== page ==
I think the toothpaste is out of the tube there. Hitters adjusted their swings to not only beat the shift but to get paid. Power pays. It has never harder to hit -- more velocity, more talent, more movement, less control at times -- in the majors, and yes superb defense and shifts were part of that. But they aren't alone. And they aren't the biggest contributor. As the game moved away from batting average as a measure and to OPS and SLG as the better measures of a hitter then you saw the paychecks/salaries correspond and then you saw the swings follow. It wasn't like Justin Turner changed his swing because the shift was foiling his advance to the majors. Nope. He wanted to unlock power, doing damage with the pitches he could reach, and away he went. Josh Donaldson embraced the launch angle swing not to beat the shift but to eclipse the wall. That's where money is made. That's where games are won. The shift contributed to that evolution, but it's a small part of it.
He was celebrated as another pitcher who worked with Dave Duncan and became something far more than he was. It was a huge story at the time. I wrote an article at one point during that World Series how Dave Duncan should be given the MVP award -- for how he set up the approach with Anthony Reyes in Game 1 to how he helped get Weaver back on track. That was Duncan's rep and Duncan's gift as a pitching coach. He helped the Cardinals constantly reinvent pitchers, from Weaver to Pineiro, Suppan to ... well, dozens.
The ghost win used in other leagues has been discussed and largely dismissed as an option in the expanded playoffs.
No sir. It meant interviews with some of the young Cardinals, including Jordan Walker and Matthew Liberatore.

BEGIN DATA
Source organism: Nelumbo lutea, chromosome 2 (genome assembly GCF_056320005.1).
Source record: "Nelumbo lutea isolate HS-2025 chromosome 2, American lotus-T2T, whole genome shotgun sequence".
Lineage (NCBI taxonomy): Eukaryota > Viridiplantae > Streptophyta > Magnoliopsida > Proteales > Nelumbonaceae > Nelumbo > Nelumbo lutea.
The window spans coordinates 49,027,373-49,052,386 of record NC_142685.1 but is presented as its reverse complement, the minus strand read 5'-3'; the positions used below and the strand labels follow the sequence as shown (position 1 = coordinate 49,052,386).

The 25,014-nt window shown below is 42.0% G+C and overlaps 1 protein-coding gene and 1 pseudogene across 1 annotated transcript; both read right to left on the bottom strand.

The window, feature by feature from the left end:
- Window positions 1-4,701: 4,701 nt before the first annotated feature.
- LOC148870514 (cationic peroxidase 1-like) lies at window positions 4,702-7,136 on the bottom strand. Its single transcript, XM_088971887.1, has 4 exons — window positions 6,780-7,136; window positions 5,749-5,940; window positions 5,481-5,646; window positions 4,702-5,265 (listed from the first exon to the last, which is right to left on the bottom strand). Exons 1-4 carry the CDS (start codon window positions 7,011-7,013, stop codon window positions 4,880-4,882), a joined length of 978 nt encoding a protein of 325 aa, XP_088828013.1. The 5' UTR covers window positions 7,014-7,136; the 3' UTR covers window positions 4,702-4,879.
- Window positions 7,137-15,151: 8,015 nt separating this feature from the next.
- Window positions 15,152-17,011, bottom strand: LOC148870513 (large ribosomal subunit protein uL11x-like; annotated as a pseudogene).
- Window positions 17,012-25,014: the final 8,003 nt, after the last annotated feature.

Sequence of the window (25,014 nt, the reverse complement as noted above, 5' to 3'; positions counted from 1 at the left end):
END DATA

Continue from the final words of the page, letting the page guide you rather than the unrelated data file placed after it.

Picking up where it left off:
Advertisement ahead: You should read the Post-Dispatch more often.
Sorry for the staccato pace here. Had some interviews, some reporting that happened earlier than expected. I'm going to shift venues here real quick -- the workouts are over -- and I'm going to post two videos from interviews today, then dive back into the chat before writing up coverage for Tuesday. Thanks for the patience.
Curt Flood is a member of the Cardinals Hall of Fame. He's a celebrated player.
The answer is one. The Dodgers. And even then they could adjust quick because remember they have many unsigned free agents and could commit less dollars by signing fewer of them. Seager is already headed to Texas. But that's not the question. The question is much more teams would spend to be up against the new CBT. There were five teams within the signing of one free agent from the CBT. Five. Would those teams have signed that free agent if they had that space to avoid the soft cap that the CBT has become? That's what the players want to change and what the math shows they can.
It's the Colorado Rockies of the world. The way that owner views that market, his ability to spend, and contending with the Dodgers. That's the leading example at the moment.
Private companies vs. Public ones. Not a surprise. That's the system.
That is correct. There are three major issues. Both sides want to go 2-for-3.
Most of them are, yes. I have not been able to ask all of the owners, as you can imagine. But they like the revenue he's brought into the game, the vision he has for more revenue, the expanded international presence and non-traditional site games, and all of that. They definitely like the money coming in from the streaming tech and MLB Network. They like the business that he's led. They are frustrated by some of his comments, but that happens.
That's it. They're trying to change the calculation on stolen bases so that they become more appealing and attempted more often. That's the goal, and some early experiments suggest that it will nudge the percentage of risk down just enough to invite more steals.
Let's hope. You'll get MLB stuff, too. But, yes, we're expanding the minor-league coverage.
More action. More balls in play. More work at third base for a great glove like Nolan Arenado. More plays for Harrison Bader in the center field. More chances for Goldschmidt to go first to third. And so on and so on.
Players get a cut of the playoff pool. When you read about playoff shares awarded the players, that's what it's talking about. The salaries players receive based on their contracts do not pay them for spring training or for the playoffs.
Sure. Like March Madness, baseball-style. DeWitt has advocated a 154-game schedule.